The family of a Hofstra University student who died three years ago in an off-campus police shooting during an armed home invasion has filed a federal lawsuit against Nassau County and numerous police officials.
Relatives of Andrea Rebello, who was a 21-year-old junior from Tarrytown, say that police did only a “cursory” probe into the May 2013 shooting by the Nassau County Police Department officer to try to shield the department from liability.
In the civil rights lawsuit, filed Monday with the Eastern District of New York, the plaintiffs also allege Nassau police personnel and supervisors – including 911 operators – weren’t properly trained for hostage situations. In the suit, the plaintiffs -- Rebello’s family and her estate -- allege rights violations including deprivation of life and liberty, infliction of pain and suffering, and loss of a family member and ask for a jury trial and monetary damages.ReadRead the reportMore storiesComplete coverage: Deadly shooting of Hofstra student
Both county officials and David Roth, an attorney for the Rebellos, declined to comment Wednesday.
James Carver, president of the department’s largest union, has said previously that the gunman who held Rebello hostage is the only one to blame for her death.
Authorities have said Rebello died after Nassau Police Officer Nikolas Budimlic accidentally shot her in her apartment as armed parolee Dalton Smith, 30, of Hempstead, used her as a human shield. Budimlic also shot and killed Smith in the May 17, 2013, encounter.
In 2014, a Nassau district attorney’s office review concluded Budimlic wouldn’t face criminal charges and “reasonably perceived threats of deadly force against himself and others and acted accordingly.”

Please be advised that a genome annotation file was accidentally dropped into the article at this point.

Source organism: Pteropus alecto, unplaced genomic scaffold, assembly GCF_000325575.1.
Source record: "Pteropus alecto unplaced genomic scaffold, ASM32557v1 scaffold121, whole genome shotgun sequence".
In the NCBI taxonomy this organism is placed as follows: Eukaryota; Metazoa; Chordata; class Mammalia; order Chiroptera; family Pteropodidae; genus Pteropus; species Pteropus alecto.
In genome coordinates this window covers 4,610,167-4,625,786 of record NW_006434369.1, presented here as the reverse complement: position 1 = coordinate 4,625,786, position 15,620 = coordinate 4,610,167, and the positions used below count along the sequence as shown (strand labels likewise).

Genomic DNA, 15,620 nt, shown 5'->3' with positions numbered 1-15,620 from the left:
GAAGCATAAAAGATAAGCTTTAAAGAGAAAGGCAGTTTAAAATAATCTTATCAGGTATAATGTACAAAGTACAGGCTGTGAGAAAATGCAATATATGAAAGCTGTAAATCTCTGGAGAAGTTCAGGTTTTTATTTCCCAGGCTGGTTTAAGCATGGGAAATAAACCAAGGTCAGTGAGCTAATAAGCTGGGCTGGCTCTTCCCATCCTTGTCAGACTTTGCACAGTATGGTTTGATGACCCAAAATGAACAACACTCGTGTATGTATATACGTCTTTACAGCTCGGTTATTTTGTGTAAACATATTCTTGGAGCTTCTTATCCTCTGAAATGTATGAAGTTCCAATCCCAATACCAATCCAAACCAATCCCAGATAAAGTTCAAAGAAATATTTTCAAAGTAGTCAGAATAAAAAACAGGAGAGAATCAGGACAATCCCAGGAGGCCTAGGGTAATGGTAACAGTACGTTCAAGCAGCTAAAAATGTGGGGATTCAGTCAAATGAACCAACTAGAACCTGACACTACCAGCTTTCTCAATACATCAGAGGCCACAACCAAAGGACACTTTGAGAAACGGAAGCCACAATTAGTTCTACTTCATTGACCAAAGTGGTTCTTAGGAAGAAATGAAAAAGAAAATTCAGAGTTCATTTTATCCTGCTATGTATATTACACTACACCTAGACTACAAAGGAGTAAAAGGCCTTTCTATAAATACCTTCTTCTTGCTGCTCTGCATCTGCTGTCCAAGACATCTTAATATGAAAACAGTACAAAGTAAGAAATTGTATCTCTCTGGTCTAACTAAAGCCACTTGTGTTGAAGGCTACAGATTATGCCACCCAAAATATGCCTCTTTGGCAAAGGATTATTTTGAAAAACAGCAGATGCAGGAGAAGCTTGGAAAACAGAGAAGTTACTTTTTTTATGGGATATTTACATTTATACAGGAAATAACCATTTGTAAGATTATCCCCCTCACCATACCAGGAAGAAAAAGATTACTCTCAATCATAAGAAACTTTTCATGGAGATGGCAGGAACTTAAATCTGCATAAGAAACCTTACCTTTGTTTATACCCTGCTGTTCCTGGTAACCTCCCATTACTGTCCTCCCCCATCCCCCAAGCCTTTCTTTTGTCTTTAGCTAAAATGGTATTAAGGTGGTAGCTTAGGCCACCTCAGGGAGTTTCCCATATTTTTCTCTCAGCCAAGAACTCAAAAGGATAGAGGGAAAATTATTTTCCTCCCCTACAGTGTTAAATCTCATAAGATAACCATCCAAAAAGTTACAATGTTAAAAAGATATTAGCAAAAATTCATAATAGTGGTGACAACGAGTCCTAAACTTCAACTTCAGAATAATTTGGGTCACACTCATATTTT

Later in 2014, Rebello’s family initially filed a wrongful death lawsuit against Nassau and its police force in State Supreme Court. That matter remains pending.
The new federal filing claims that even before Rebello’s death, a union for 911 officials was fighting with the county to get state-mandated training that included handling hostage incidents as part of funding to the 911 center.
It also says that a 911 official categorized the incident as a robbery in progress, despite quickly having information from a caller showing hostages were involved, and that the lapse led to a breakdown in the supervision of officers at the scene.
The plaintiffs also say the records police created in the case “were designed to be as sparse as possible,” and alleges police moved around evidence at the Uniondale rental home and destroyed the crime scene as part of “a massive cover-up” to try to guard against civil claims.
The filing also claims the county pressured supervisors into only doing a hasty probe into the officer-involved shooting so the police department’s finding that it was justified – on the same day as the shooting -- wouldn’t be contradicted.
The lawsuit says police never attempted to engage the armed intruder in hostage negotiations, except by yelling at him to drop his weapon. It also claims Budimlic fired the gunshot that killed Rebello “with deliberate indifference” to her life, and that the police department’s manual at that time had no content regarding hostage incidents.